Oakes, J; Pols, R; Battersby, M; Lawn, S; Pulvirenti, M; Smith, D

2012-09-01

112

Dynamic of Change in Pathological Personality Trait Dimensions: A Latent Change Analysis Among at-Risk Women  

PubMed Central

This study explores longitudinally a four-factor structure of pathological personality trait dimensions (PPTDs) to examine both its structural stability and intra-individual changes among PPTDs over time. Personality Disorder (PD) scales of the Millon Clinical Multiaxial Inventory-III were administered to 361 low-income women with various psychiatric conditions (drug dependence, depression), who were followed in a two-wave study over 5-years. Cross-sectional and longitudinal factor analyses outlined a robust factorial structure of PPTDs, extrinsically invariant over time, representing Negative Emotionality, Introversion, Antagonism and Impulsivity. Despite moderate rank-order stability in the PPTDs, results also indicated substantial intra-individual variability in the degree and direction of change, consistent with trajectories of change in participants’ clinical diagnoses. Results are discussed in light of current debates on the structure and dynamic of pathological personality. PMID:23710108

Barbot, Baptiste; Hunter, Scott R.; Grigorenko, Elena L.; Luthar, Suniya S.

2012-01-01

113

Pathological gambling: understanding relapses and dropouts.  

PubMed

There is little available information on the factors that influence relapses and dropouts during therapy for pathological gambling (PG). The aim of this study was to determine socio-demographic, clinical, personality, and psychopathological predictors of relapse and dropout in a sample of pathological gamblers seeking treatment. A total of 566 consecutive outpatients diagnosed with PG according to DSM-IV-TR criteria were included. All patients underwent an individualized cognitive-behavioral treatment program. We analyzed predictors of relapse during 6months of treatment and during the subsequent 6months of follow-up, and predictors of dropout over the entire therapeutic program. Eighty patients (14.1%) experienced at least one relapse during the entire follow-up of the study: 50 (8.8%) within the treatment period and 12 (2.1%) during the subsequent 6-month follow-up period. The main predictors of relapse were single marital status, spending less than 100euros/week on gambling, active gambling behavior at treatment inclusion, and high scores on the TCI-R Harm Avoidance personality dimension. One hundred fifty-seven patients (27.8%) missed 3 or more therapeutic sessions over the entire therapeutic program. The main predictors of dropout were single marital status, younger age, and high scores on the TCI-R Novelty Seeking personality dimension. The presence of these factors at inclusion should be taken into account by physicians dealing with PG patients. PMID:25434846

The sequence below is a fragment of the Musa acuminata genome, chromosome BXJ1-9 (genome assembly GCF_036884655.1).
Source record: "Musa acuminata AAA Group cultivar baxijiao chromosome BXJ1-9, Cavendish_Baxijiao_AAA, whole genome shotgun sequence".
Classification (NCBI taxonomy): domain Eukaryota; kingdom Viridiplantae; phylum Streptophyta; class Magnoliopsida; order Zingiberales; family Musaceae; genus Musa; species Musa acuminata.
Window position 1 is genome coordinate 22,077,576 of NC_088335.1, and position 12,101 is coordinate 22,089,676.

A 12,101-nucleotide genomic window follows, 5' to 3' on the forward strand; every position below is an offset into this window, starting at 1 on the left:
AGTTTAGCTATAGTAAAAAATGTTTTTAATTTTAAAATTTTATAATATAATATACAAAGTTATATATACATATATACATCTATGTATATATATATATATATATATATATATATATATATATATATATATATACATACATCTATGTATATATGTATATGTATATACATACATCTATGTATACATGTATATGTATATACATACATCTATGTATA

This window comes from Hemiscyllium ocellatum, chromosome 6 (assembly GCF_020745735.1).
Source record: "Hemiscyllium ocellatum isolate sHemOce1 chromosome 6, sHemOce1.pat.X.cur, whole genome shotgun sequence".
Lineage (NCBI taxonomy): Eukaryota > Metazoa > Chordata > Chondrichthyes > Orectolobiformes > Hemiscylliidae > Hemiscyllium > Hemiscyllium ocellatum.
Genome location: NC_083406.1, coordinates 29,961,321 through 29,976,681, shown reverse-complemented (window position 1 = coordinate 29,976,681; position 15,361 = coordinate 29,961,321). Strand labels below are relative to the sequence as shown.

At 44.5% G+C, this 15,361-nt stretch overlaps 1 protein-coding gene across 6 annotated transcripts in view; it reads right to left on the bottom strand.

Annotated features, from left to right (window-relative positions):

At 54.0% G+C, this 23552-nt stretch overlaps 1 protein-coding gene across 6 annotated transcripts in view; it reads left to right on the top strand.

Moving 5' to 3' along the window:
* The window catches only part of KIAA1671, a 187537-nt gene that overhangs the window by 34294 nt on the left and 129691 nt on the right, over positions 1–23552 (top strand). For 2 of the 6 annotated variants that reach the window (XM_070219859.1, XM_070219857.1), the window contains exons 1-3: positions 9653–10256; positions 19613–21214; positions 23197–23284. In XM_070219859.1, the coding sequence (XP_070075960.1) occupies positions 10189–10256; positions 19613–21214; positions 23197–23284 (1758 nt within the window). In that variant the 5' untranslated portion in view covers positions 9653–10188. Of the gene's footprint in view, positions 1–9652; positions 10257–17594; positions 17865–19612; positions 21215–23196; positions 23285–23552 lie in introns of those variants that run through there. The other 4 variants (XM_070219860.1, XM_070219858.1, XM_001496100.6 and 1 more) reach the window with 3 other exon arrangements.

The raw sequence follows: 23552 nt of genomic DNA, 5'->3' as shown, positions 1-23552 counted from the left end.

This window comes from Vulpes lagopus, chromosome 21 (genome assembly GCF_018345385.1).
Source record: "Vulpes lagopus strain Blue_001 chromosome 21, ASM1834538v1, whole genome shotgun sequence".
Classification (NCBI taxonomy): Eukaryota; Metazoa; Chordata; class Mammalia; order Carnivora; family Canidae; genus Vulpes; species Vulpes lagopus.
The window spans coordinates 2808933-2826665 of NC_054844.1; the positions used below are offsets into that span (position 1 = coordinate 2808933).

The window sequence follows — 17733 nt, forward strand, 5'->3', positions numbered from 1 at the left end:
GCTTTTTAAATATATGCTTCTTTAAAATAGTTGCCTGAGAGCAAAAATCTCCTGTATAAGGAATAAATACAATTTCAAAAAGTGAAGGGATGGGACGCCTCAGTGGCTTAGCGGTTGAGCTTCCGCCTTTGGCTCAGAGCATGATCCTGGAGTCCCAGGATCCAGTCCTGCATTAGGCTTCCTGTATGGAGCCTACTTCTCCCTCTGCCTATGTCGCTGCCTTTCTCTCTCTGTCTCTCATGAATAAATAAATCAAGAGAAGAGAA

Aragay, Núria; Jiménez-Murcia, Susana; Granero, Roser; Fernández-Aranda, Fernando; Ramos-Grille, Irene; Cardona, Sara; Garrido, Gemma; Anisul Islam, Mohammed; Menchón, José M; Vallès, Vicenç

2015-02-01

114

Cue-induced craving increases impulsivity via changes in striatal value signals in problem gamblers.  

PubMed